Pushing health reform forward

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Pushing health reform forward

The Health and Welfare Ministry has again reversed its plan for redesigning public health insurance and has said it will go ahead with reforms this year instead of putting them off indefinitely. Scared by the public backlash over heavier year-end tax payments due to changes in the tax code, the ministry announced that it would delay the set of changes to the national health insurance policy, including hikes in premiums for higher-income brackets. Saenuri Party Chairman Kim Moo-sung in his speech to the National Assembly criticized the government’s backtracking on reforms and said the party will cooperate if the government comes up with a good outline. Emboldened by the ruling party’s support, the ministry decided to proceed with its schedule.

The public is obviously disappointed by the ministry’s disoriented way of carrying out its work. A taskforce of experts has worked on the reform outline for 18 months, but the government attempted to throw it out to save the Blue House from further public disgruntlement over heavy taxes.

The president’s approval rate has fallen to its lowest-ever since the tax code fiasco that led to higher year-end tax bills. By doing so, the ministry has lost confidence from the public and its expert group.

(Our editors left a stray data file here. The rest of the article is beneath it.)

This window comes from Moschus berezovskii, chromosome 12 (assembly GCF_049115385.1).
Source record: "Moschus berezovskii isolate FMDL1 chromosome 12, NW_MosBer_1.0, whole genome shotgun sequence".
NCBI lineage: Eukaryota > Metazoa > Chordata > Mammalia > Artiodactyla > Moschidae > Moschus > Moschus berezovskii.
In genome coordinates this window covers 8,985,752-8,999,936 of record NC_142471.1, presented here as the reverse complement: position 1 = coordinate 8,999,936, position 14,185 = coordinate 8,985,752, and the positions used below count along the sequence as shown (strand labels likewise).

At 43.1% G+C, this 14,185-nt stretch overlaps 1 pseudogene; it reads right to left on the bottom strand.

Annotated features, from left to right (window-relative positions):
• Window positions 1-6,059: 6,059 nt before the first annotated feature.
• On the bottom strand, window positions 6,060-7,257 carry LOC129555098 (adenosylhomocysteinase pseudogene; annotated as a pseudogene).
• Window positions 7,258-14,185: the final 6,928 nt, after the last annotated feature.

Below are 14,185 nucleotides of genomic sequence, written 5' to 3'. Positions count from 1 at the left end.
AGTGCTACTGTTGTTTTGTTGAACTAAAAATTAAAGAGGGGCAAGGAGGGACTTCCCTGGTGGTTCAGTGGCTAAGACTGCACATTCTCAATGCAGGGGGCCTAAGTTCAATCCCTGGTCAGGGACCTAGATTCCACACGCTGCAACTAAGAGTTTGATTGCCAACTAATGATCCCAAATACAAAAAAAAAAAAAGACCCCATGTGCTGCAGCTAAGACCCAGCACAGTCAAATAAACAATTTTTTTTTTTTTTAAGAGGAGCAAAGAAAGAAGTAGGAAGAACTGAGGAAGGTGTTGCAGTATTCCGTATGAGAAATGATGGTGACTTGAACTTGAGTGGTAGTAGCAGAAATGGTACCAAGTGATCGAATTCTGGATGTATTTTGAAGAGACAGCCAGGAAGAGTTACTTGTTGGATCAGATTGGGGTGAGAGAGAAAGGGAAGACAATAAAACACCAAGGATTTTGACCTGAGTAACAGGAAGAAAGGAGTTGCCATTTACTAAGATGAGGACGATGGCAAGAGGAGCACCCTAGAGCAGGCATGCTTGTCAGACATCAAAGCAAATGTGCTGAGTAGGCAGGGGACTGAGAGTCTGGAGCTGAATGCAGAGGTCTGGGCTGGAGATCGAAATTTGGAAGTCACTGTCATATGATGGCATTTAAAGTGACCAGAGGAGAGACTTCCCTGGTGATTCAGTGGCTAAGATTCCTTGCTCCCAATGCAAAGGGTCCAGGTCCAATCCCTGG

After the shameful mistakes, national health insurance reform is back on the agenda. The people already agree on the need to change the complicated double premium system. The restructuring is necessary to sustain the public health insurance system and provide better health care for the people. It must leave out political factors and stick to the purpose of improving the public health system.

Since it is on the reform agenda, the government should not stop after making minor changes in the premium structure. It must change the entire framework of insurance policy for individuals who are not subsidized by their employers. Because their insurance premiums are based on real estate and car assets, self-employed or unemployed people and senior citizens pay higher premiums than subsidized subscribers. These loopholes must be fixed so that levies are directly related to the income levels of subscribers with higher earnings.

The dependants of high-income earners and those receiving more than 20 million won ($18,300) a year through generous pension plans, like those of government employees, teachers and veterans, should also be subject to health insurance contributions. The national health insurance scheme must be reborn as a fairer and more sustainable program for all people.

JoongAng Ilbo, Feb. 5, Page 30

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